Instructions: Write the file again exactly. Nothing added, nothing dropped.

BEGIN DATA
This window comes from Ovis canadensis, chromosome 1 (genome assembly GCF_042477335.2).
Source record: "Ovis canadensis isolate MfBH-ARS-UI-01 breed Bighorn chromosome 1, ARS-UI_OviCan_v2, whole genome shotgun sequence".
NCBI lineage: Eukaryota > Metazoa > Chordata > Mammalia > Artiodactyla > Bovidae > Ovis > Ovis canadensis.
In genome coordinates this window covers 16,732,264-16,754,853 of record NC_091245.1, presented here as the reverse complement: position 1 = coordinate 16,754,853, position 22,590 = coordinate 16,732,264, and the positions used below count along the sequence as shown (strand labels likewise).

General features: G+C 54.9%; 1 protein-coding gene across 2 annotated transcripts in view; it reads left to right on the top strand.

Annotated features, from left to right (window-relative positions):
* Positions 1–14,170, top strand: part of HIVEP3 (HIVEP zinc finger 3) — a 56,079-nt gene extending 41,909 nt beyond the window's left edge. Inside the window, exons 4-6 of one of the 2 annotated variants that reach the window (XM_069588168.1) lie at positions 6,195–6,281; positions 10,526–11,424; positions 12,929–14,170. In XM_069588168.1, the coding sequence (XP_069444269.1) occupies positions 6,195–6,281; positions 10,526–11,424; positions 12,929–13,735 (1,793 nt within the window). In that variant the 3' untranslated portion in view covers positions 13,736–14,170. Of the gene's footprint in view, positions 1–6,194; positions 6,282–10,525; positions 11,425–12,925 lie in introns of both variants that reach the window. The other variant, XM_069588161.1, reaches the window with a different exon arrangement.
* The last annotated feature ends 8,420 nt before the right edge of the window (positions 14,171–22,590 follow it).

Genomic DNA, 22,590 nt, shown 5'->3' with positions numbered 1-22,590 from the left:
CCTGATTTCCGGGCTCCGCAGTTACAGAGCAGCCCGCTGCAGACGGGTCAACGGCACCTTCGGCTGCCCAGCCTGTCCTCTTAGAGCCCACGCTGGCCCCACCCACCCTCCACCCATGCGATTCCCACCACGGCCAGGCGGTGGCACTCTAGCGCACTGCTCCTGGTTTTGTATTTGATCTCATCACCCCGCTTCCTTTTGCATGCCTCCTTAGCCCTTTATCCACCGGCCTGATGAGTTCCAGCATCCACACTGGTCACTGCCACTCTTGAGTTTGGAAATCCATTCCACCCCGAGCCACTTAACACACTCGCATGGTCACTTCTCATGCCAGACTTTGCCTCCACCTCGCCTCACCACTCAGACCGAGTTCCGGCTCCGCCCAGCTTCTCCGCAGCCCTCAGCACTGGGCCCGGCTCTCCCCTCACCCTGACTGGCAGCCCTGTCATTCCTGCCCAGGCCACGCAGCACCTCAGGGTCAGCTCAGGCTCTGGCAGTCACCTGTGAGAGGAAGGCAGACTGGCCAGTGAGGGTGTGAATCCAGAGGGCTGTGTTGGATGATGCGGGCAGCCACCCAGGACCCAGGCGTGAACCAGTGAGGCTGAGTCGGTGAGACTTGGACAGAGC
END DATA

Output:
This window comes from Ovis canadensis, chromosome 1 (genome assembly GCF_042477335.2).
Source record: "Ovis canadensis isolate MfBH-ARS-UI-01 breed Bighorn chromosome 1, ARS-UI_OviCan_v2, whole genome shotgun sequence".
NCBI lineage: Eukaryota > Metazoa > Chordata > Mammalia > Artiodactyla > Bovidae > Ovis > Ovis canadensis.
In genome coordinates this window covers 16,732,264-16,754,853 of record NC_091245.1, presented here as the reverse complement: position 1 = coordinate 16,754,853, position 22,590 = coordinate 16,732,264, and the positions used below count along the sequence as shown (strand labels likewise).

General features: G+C 54.9%; 1 protein-coding gene across 2 annotated transcripts in view; it reads left to right on the top strand.

Annotated features, from left to right (window-relative positions):
* Positions 1–14,170, top strand: part of HIVEP3 (HIVEP zinc finger 3) — a 56,079-nt gene extending 41,909 nt beyond the window's left edge. Inside the window, exons 4-6 of one of the 2 annotated variants that reach the window (XM_069588168.1) lie at positions 6,195–6,281; positions 10,526–11,424; positions 12,929–14,170. In XM_069588168.1, the coding sequence (XP_069444269.1) occupies positions 6,195–6,281; positions 10,526–11,424; positions 12,929–13,735 (1,793 nt within the window). In that variant the 3' untranslated portion in view covers positions 13,736–14,170. Of the gene's footprint in view, positions 1–6,194; positions 6,282–10,525; positions 11,425–12,925 lie in introns of both variants that reach the window. The other variant, XM_069588161.1, reaches the window with a different exon arrangement.
* The last annotated feature ends 8,420 nt before the right edge of the window (positions 14,171–22,590 follow it).

Genomic DNA, 22,590 nt, shown 5'->3' with positions numbered 1-22,590 from the left:
CCTGATTTCCGGGCTCCGCAGTTACAGAGCAGCCCGCTGCAGACGGGTCAACGGCACCTTCGGCTGCCCAGCCTGTCCTCTTAGAGCCCACGCTGGCCCCACCCACCCTCCACCCATGCGATTCCCACCACGGCCAGGCGGTGGCACTCTAGCGCACTGCTCCTGGTTTTGTATTTGATCTCATCACCCCGCTTCCTTTTGCATGCCTCCTTAGCCCTTTATCCACCGGCCTGATGAGTTCCAGCATCCACACTGGTCACTGCCACTCTTGAGTTTGGAAATCCATTCCACCCCGAGCCACTTAACACACTCGCATGGTCACTTCTCATGCCAGACTTTGCCTCCACCTCGCCTCACCACTCAGACCGAGTTCCGGCTCCGCCCAGCTTCTCCGCAGCCCTCAGCACTGGGCCCGGCTCTCCCCTCACCCTGACTGGCAGCCCTGTCATTCCTGCCCAGGCCACGCAGCACCTCAGGGTCAGCTCAGGCTCTGGCAGTCACCTGTGAGAGGAAGGCAGACTGGCCAGTGAGGGTGTGAATCCAGAGGGCTGTGTTGGATGATGCGGGCAGCCACCCAGGACCCAGGCGTGAACCAGTGAGGCTGAGTCGGTGAGACTTGGACAGAGC